Friday, March 12, 2010
Seiko Premier Kinetic Perpetual Watch: A Clever Quartz Mechanical Combination.
When one thinks of a Seiko, one thinks of a mass produced digital watch with a bunch of cool functions, but not the dressy impressive watch used to enthrall ones friends. So when I happened upon Seiko's latest achievement, Seiko Premier Kinetic Perpetual Calender, I immediately liked the style. First off, the material color combo is one of my favorites - rose gold toned steel (not actually rose gold, thus making this watch affordable), black dial and white numbers.
This watch is great for dressy occasions and fits nicely in the corporate world. A perfect watch to start a new management career, not outrageously expensive (about 980 Euros), but exuding a refined sense of style and a commitment to time management.
Seiko powers its timepiece utilizing its Seiko Kinetic Perpetual Auto Relay which is an expansion and improvement on the general idea of the quartz movement, as well as integrating a form of the traditional mechanical techniques. An "accumulator" stores energy created by a rotor in the back of the watch, a variation of a rechargeable battery - except the power is derived from motion rather than another source of electricity. This is a relatively new concept first introduced by Seiko in the 1990's; although extremely innovative it did not have the monumental impact dealt by the introduction of the quartz watches in the early 1970's.
The Kinetic Perpetual Auto Relay watch has the perpetual calendar complication which accounts for leap years and will need no adjustment till the year 2100 (better let your great grandchildren know). Mechanical watches with the perpetual calendar complication require an enormous amount of additional components and are usually exceedingly expensive some running into the hundreds of thousands. In addition, if one forgets to wind the watch or the power reserve is depleted, the watch stops. Perpetual Calender watches take some time to reset. Seiko has invented quite a clever idea. The watch can lie dormant for up to four years; the hands will not move, but the watch will still keep track of the date and time. As soon as it is picked up and placed on the wrist, the hands on the watch face and sub dials will swing into place and continue displaying the correct time. The is achieved via Seiko's Auto Relay System; part of the efficient Seiko Caliber 7D56 movement. 100 meter water resistant (seems to be the standard nowadays), black leather strap imprinted to achieve a crocodile skin texture, sapphire crystal.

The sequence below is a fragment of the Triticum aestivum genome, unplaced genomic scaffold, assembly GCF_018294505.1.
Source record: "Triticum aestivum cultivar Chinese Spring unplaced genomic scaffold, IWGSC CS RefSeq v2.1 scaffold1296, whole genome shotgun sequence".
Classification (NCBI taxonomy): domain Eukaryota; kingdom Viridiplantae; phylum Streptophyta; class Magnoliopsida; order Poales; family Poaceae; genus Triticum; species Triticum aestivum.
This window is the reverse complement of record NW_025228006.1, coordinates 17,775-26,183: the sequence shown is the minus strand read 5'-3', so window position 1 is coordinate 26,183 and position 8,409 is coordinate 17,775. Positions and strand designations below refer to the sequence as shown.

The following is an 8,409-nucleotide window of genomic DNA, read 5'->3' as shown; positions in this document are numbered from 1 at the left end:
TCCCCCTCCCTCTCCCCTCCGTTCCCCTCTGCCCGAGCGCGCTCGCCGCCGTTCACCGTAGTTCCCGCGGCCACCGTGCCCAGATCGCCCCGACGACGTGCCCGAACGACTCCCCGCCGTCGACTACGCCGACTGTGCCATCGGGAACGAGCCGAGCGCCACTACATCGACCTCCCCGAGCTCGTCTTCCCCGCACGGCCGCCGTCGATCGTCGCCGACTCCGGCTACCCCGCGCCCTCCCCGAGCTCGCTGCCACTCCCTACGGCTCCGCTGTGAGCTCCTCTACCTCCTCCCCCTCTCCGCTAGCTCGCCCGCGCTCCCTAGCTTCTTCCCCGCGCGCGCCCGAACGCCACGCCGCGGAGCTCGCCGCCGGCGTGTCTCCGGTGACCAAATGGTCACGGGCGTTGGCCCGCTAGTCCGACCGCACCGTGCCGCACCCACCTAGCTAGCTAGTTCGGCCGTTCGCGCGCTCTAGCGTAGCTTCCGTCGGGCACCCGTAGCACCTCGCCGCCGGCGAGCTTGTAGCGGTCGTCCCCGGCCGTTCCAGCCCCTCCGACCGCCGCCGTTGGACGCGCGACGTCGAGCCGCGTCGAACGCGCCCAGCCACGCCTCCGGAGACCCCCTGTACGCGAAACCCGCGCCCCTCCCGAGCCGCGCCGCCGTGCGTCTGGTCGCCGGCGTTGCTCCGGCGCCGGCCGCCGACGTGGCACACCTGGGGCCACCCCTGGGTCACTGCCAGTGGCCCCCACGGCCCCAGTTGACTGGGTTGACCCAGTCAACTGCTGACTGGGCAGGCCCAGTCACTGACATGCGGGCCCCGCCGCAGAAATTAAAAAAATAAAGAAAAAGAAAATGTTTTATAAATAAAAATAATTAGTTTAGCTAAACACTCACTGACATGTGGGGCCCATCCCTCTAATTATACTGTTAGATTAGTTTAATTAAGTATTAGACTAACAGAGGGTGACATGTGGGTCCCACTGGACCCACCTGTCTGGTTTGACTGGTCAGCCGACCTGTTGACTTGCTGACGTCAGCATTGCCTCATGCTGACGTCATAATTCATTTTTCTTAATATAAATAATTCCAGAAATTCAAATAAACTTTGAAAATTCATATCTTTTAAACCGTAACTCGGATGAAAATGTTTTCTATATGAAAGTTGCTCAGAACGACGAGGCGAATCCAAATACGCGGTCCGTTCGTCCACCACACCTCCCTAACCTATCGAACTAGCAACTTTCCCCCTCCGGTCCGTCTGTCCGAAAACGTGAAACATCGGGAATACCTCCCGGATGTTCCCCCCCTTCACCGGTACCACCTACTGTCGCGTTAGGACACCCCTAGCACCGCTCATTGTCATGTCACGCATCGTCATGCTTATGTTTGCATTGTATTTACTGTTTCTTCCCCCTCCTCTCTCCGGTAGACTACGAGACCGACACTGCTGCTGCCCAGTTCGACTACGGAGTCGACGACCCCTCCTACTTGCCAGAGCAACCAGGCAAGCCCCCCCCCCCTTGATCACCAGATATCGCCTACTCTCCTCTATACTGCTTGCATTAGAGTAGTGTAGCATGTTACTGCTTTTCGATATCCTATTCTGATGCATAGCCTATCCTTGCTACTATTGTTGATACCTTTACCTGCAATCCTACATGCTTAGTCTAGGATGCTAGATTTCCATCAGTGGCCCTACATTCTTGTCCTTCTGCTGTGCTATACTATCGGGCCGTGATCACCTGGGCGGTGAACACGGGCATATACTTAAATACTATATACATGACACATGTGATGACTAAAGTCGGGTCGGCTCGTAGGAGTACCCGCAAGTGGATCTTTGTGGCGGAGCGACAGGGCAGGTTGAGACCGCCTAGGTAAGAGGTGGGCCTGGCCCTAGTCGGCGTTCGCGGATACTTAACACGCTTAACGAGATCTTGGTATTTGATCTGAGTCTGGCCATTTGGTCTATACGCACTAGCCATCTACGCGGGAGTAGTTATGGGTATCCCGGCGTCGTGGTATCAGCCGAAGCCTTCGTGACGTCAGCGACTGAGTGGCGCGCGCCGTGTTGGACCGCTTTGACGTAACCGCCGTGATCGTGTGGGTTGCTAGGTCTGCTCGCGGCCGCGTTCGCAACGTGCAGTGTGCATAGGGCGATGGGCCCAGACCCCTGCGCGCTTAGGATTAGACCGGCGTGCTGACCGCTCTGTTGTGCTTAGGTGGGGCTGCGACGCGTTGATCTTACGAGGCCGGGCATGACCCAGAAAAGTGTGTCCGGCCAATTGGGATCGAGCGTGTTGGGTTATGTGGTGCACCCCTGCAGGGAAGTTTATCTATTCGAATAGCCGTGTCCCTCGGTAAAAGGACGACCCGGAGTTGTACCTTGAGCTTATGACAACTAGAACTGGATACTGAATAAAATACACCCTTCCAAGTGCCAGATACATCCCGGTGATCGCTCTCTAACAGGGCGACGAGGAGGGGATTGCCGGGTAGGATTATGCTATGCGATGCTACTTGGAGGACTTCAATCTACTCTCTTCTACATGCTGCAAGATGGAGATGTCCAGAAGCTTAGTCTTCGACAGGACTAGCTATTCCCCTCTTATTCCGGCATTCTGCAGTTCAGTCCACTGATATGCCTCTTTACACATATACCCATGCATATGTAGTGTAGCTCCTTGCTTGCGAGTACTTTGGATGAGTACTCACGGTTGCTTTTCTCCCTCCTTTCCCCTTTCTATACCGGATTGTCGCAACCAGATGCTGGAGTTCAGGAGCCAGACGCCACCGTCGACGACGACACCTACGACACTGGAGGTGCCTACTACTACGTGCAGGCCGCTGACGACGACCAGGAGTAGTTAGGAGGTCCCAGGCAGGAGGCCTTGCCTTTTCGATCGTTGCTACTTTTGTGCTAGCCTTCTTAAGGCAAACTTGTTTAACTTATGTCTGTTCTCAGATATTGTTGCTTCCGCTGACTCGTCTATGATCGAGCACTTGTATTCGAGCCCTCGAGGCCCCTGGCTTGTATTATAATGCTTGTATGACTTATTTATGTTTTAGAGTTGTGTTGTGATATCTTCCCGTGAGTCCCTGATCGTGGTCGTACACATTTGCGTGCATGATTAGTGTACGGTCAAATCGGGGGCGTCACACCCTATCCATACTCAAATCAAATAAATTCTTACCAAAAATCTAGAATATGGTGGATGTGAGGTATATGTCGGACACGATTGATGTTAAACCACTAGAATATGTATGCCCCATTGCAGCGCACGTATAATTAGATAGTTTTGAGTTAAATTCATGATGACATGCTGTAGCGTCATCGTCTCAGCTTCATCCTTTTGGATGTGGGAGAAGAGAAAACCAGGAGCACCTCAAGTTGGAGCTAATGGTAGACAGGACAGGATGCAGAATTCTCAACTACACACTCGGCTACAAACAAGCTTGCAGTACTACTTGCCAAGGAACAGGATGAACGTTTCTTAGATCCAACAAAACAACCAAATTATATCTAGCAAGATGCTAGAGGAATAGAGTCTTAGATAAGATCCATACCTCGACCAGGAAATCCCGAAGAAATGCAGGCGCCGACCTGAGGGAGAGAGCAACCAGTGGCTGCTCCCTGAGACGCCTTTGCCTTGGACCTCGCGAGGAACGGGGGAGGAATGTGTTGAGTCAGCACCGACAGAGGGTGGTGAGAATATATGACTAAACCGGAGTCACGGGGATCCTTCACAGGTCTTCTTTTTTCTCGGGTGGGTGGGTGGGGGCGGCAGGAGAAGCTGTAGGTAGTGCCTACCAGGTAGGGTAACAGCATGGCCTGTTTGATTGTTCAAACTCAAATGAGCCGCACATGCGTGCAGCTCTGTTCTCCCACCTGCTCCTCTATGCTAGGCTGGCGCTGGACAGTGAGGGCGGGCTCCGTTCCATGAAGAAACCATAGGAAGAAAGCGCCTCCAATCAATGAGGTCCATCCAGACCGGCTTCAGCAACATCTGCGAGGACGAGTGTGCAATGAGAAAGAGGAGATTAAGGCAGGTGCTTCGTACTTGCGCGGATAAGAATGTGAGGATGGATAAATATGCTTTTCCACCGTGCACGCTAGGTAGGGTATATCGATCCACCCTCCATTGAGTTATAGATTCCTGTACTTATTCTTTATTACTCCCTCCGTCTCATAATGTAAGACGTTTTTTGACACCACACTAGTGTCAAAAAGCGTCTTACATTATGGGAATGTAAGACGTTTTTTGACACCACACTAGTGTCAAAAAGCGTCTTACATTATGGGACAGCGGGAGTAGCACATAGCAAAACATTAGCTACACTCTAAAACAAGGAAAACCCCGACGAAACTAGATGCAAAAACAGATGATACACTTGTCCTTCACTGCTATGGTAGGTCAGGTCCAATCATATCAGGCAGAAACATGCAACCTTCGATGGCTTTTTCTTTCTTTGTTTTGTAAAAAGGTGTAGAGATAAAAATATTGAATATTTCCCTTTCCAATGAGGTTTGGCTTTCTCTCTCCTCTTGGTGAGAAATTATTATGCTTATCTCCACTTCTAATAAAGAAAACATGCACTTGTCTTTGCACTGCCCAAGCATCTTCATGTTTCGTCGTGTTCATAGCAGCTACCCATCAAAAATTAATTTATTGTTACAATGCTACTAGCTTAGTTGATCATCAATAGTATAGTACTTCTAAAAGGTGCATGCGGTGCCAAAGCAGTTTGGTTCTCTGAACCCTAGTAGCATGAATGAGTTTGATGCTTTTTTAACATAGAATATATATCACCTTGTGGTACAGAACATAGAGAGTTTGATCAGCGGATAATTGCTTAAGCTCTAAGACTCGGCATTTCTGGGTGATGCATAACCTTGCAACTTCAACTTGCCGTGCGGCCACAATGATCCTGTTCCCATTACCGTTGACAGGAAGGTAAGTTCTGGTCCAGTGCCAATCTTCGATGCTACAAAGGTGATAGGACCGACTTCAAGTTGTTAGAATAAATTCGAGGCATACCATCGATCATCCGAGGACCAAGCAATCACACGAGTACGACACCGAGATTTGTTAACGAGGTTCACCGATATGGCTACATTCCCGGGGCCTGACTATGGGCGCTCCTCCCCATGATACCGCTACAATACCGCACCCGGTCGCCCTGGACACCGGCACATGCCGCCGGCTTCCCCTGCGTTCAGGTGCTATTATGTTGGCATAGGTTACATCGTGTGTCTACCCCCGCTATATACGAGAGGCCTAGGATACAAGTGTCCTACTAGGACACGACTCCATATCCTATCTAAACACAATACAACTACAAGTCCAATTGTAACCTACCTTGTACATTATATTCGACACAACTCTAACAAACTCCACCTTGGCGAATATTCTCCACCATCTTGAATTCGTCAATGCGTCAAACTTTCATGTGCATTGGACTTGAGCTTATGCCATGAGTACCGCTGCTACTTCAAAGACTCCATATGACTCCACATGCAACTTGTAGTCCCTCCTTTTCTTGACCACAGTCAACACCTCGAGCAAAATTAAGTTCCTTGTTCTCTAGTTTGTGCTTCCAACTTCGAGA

Seiko is a company established in Japan in 1881 by K. Hattori. This time in Japan's history was a time of rapid westernization, as the Edo period had ended in 1868 and the Meiji period had begun. The Western influence took Japan by storm, as did the Western Societies obsession with
time and precision, the perfect environment to start a successful watch company: Seiko.